When venturing into the online classroom, many teachers worry that they will lose the personal interaction present in the traditional classroom setting. There, students and teachers are face-to-face, which creates that old-school type of interaction called conversation. In many popular online learning management systems, that interaction changes to a written format, which allows students to continue making comments 24 hours a day. This flexibility is one the biggest selling points for online education.
At the same time, the spontaneity of live class discussion can be lost. Students often learn more from those discussions with teachers and classmates than from their homework, reading, and problem sets. The slower format of class comment, and even live chat, which operates in real time through written formats, can dampen that discussion.
At Rukuku, we’ve tried to maintain all of these elements by offering a live video chat feature, as well as written chat and comment sections. We also include a virtual white board, which allows both teachers and students to write via iPads or on their computer screens. For example, a teacher could write a math problem on the white board and let the student solve it. Through all these features, online channels can actually strengthen interaction.
Strengthening that interaction takes more than technological tools, however. It takes time. This is one of the biggest surprises for many first-time online teachers. Because class discussion can continue 24 hours a day, teachers must commit to checking in on their classes and commenting often. For better or worse, most online students have come to expect prompt responses.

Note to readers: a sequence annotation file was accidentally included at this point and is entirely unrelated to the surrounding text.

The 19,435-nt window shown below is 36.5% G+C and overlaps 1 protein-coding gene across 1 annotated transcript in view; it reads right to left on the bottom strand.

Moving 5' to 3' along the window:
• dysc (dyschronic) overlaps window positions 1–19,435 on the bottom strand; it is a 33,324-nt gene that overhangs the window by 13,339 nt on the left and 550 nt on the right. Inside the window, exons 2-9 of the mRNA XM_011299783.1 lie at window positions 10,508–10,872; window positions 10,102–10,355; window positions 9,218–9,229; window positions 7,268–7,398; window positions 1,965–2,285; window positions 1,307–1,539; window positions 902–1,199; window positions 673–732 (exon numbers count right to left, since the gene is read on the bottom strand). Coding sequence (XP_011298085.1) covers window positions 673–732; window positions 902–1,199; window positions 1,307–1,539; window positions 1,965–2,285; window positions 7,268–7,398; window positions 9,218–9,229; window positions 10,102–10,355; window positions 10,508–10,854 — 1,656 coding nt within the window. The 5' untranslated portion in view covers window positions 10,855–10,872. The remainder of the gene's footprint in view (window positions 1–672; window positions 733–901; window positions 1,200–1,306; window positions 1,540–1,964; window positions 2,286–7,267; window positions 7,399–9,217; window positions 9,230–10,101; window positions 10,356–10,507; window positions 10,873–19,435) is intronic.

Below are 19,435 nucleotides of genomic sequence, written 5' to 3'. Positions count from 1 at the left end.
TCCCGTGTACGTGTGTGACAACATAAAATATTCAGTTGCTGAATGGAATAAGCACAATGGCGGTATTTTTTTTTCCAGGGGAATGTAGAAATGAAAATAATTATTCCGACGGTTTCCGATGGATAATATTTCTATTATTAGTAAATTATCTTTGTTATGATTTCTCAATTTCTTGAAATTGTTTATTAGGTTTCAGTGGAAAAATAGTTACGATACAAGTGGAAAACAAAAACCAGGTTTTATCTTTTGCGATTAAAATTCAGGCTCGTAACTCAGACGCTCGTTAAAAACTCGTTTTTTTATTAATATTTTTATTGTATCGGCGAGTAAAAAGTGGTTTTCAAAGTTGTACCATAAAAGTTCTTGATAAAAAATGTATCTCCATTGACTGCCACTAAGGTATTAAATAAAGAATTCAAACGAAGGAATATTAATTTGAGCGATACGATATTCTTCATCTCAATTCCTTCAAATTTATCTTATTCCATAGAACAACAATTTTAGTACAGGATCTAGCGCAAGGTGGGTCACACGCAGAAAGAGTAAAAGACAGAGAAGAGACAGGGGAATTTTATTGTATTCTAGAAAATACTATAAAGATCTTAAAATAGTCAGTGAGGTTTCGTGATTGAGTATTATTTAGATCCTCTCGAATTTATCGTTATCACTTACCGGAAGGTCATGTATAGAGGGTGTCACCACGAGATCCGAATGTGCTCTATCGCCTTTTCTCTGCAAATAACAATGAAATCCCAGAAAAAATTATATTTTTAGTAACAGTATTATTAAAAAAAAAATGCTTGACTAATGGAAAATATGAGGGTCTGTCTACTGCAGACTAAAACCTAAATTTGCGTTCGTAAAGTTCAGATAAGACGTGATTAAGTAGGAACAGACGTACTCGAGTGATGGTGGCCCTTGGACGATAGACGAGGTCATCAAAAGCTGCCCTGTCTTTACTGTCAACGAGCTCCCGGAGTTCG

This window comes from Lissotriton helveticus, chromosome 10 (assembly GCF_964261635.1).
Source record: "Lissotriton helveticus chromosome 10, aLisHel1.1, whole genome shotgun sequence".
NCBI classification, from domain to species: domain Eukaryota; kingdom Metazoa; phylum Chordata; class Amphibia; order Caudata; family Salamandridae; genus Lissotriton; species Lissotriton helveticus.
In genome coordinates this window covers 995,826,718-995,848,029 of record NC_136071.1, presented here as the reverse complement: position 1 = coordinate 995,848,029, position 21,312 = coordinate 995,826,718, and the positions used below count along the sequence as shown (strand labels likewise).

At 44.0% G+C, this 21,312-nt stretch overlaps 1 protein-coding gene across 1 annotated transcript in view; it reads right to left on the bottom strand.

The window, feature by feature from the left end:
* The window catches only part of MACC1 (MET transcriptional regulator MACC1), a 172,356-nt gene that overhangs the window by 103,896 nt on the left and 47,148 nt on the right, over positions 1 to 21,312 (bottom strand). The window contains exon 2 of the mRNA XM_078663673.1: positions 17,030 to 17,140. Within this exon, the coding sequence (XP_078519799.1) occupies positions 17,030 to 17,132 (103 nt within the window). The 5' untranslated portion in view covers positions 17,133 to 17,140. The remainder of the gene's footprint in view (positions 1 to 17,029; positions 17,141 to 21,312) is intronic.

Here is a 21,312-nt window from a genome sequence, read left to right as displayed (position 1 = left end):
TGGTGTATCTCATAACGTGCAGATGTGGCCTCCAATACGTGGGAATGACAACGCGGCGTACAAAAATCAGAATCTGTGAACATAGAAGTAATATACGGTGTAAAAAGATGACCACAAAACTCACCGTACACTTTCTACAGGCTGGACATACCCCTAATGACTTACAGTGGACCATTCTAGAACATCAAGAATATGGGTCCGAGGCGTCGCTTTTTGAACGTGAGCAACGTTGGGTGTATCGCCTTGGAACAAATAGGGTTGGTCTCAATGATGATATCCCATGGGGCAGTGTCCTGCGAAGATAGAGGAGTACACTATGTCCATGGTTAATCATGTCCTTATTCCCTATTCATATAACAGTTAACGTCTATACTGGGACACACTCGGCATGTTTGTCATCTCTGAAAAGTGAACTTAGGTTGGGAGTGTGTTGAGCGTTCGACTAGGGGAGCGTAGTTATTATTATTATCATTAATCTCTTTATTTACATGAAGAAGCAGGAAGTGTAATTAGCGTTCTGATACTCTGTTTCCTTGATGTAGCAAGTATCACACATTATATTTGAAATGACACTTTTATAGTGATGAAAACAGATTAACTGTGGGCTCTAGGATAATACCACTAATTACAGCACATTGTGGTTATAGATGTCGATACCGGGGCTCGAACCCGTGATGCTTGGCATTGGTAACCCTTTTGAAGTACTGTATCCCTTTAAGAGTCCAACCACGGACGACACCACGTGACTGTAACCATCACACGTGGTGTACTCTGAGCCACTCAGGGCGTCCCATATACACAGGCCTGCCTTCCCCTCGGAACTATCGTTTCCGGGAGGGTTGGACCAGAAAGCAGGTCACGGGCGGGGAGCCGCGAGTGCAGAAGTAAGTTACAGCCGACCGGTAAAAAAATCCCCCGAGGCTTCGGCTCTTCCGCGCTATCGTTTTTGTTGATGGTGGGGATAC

Toward that end, many online class services require teachers to respond to student comments within a certain time frame, usually 48 hours. Teachers that don’t have those requirements specifically should impose them on themselves. We all have emails from friends and family sitting in our inboxes, waiting for responses. Those responses usually don’t happen if they don’t happen quickly. If you are planning an online class, set a deadline at 12, 24, or at most 48 hours to respond to your students’ comments.
AND, in addition to that, schedule a video chat, just as you would in a traditional course. You may be able to include your lecture in recorded video form as preparation material, together with assigned reading. But make sure you schedule some time each week to lead a video chat. It will add spontaneity and virtual face time, while bringing your students closer to you and to each other.